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Jewish Relations

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John Peck, 52, is the senior vice president of the Jewish Federation of Southern Arizona. A Tucson native, he is in charge of community planning, communications and community relations for the federation. He's well-known around town; in his previous career, he worked for Pulitzer Newspapers, Inc., for 18 years, retiring in 1991 as the managing editor of the Arizona Daily Star.


Tell me about the Jewish Federation.

The Jewish Federation has been known for years as the central address for the Jewish community. A number of years ago, it went through a process of decentralization. Agencies including the Jewish Community Center, the Tucson Hebrew Academy ... and others were owned by the federation, and the budgets and operations were all centralized. But we the agencies were decentralized, and they developed their own corporate structures. The federation continues to have a close relationship with them; they're beneficiary agencies. Money raised through our annual campaign goes to support them. ... The federation conducts an annual campaign that raises money for both the local programs as well as overseas programs and allocations. We raised $3 million last year. There's also the Department of Jewish Education and Identity, with adult and child education, and the Jewish Community Relations Council. We deal with interfaith projects, hunger programs, clothing drives, toy drives and other service projects. We also have the Jewish Community Foundation, the Arizona Jewish Post ... and we run jewishtucson.org.


I see. That's a lot.

We bring those pieces together. My role in community programming is to be the staff professional for strategic planning and community planning for the federation. We also just delivered a report--a substantive population study of the Jewish population of Southern Arizona. For the first time, we looked and where the population is and where service needs are. It's something that came out of a strategic planning process that was started about four years ago.


Any interesting findings in the study?

We have a high percentage of single-person households and a high percentage of interfaith marriages. We also have a growing population, where nationwide, the population is shrinking.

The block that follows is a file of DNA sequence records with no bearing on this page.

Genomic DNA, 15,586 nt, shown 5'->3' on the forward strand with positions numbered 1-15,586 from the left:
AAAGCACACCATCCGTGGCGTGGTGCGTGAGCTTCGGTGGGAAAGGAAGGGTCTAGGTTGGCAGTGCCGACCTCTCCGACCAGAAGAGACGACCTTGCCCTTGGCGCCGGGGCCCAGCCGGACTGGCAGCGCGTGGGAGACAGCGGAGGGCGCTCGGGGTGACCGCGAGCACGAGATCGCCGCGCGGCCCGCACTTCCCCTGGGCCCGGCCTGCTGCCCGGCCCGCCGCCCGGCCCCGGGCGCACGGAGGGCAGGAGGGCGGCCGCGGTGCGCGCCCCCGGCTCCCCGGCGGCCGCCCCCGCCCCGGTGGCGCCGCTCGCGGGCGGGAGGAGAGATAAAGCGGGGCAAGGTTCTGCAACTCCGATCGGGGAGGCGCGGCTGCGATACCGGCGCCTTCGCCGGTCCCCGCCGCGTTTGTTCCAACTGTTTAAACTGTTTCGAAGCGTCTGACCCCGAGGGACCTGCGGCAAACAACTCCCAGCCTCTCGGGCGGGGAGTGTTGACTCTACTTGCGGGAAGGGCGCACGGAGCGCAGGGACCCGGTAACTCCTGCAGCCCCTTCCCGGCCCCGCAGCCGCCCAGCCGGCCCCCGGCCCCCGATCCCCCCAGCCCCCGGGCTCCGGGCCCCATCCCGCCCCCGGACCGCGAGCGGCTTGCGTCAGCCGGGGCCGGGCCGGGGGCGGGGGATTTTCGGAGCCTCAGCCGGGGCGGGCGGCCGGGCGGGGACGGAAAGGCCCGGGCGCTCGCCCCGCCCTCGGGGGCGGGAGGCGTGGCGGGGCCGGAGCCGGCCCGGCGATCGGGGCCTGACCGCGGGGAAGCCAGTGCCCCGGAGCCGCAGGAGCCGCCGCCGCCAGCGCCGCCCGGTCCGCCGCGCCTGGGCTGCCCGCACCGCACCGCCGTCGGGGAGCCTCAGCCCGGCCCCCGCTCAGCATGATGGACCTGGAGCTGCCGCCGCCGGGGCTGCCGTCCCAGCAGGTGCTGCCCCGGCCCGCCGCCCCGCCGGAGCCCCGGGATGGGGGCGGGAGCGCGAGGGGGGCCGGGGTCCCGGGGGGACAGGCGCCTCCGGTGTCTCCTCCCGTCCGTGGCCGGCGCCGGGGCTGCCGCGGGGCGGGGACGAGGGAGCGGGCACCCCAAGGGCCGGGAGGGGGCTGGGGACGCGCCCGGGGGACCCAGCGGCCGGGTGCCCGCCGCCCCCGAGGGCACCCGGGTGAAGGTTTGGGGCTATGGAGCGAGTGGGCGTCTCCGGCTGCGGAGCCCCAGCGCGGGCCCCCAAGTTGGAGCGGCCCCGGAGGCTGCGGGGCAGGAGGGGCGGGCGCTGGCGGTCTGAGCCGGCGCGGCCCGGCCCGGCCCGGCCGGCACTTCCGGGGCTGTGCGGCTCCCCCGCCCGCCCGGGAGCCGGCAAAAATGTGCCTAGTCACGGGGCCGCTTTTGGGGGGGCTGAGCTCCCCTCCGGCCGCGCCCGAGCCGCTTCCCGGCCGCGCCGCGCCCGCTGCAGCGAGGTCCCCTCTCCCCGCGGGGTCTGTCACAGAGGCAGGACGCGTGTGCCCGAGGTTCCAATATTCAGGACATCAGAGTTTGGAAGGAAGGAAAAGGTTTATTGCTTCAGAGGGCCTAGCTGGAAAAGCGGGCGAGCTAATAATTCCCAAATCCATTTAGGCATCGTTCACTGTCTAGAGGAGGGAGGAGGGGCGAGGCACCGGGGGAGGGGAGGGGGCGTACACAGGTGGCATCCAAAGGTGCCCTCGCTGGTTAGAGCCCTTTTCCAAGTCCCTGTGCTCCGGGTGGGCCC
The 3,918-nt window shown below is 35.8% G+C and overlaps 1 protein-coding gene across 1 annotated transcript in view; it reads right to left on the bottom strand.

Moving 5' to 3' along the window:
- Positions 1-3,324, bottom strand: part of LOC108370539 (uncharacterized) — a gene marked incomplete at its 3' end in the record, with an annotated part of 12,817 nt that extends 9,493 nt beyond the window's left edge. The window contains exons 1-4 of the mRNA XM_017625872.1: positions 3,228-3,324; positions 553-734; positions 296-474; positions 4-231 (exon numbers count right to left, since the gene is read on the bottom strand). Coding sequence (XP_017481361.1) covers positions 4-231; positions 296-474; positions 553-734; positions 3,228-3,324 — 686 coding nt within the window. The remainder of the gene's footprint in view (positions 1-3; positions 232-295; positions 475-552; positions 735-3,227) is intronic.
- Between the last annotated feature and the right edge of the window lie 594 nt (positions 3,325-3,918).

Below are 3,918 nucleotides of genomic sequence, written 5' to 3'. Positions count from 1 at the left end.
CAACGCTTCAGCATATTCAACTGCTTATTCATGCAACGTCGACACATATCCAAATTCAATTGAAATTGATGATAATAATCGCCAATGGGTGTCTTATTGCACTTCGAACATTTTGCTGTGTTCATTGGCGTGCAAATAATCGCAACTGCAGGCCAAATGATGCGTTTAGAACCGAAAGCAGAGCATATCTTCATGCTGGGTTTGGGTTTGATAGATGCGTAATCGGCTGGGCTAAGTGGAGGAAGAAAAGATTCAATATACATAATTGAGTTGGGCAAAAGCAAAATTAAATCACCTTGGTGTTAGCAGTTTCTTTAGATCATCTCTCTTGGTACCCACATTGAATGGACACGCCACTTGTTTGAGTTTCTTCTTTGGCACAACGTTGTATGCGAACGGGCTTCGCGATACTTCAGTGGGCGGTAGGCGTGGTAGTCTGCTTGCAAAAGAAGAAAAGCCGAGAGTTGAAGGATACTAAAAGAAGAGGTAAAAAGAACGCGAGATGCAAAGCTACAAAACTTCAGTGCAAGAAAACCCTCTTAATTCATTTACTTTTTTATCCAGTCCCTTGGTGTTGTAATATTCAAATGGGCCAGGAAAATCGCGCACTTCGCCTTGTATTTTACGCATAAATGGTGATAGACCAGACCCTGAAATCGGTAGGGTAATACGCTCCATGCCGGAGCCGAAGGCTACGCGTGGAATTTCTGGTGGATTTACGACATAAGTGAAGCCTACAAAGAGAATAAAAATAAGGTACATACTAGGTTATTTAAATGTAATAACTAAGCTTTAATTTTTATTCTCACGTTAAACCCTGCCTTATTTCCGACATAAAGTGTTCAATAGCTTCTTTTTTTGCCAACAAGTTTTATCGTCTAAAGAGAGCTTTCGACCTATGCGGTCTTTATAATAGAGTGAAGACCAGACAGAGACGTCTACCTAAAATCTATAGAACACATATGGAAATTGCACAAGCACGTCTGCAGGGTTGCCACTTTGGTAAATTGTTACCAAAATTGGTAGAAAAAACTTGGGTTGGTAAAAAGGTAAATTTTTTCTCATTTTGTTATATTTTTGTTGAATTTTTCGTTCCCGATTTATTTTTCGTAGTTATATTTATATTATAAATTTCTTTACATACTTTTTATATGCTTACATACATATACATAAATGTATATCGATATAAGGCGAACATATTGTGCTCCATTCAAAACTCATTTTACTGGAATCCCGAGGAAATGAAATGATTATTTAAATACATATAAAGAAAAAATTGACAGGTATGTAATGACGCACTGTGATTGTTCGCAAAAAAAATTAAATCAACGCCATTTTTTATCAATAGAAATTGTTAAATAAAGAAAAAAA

Why do you think the community growing here?

The community generally is growing in Tucson, Jewish and non-Jewish. It's growing for everybody.


Has the federation taken a stance on the war?

No. The federation hasn't taken a stance. The Jewish people are not a monolith in their views or opinions. There is a rich diversity. We are supportive of basic social service issues. Our Israeli emergency fund drive raises money to support victims of terror in Israel. The issue of terror is of deep importance for the world and for our community, because of our connection to Israel and our history. Jews are among the most preeminent victims of terrorism. ... Israel was not one of the countries that was an active partner in the decision to go into Iraq. But Israel has a historic and symbiotic relationship with the United States. The federation is made up of so many different facets. It's a family. We support and cheerlead and argue and help and offer constructive critical insights with each other.


Personally, do you have a position you'd like to share?

(Long pause.) I pray daily for peace, and I have for a very long time. And I am afraid I will have to continue for a long time. I am concerned; every life is important, and every life lost is important.


Have there been any threats to the community since the war push started?

No. It won't surprise you to hear that we're generally pretty vigilant. We've had reason to be more sensitive to those issues on a regular basis, along with a lot of other minority populations. Not a week goes by that we don't get some sort of pointed letter expressing hate and ill wishes. Each time, it's a disappointment. But I am not as surprised as I used to be. We're always prepared for a crisis. Every year, before the major holidays, the Community Relations Council sends out advisories to agencies, synagogues and temples, telling them to make sure their doors are locked and that they have security precautions and heightened sensitivity. But there have been no specific threats in the last few weeks.


Anything else?

The Jewish community is a family, but we're also a part of the bigger community, which is also a family, although its squabbles and its arguments often become more pointed and dangerous. If all of us focused on the idea of wanting a world of justice and mercy, we'd get to that place a lot faster, with a lot less terror.

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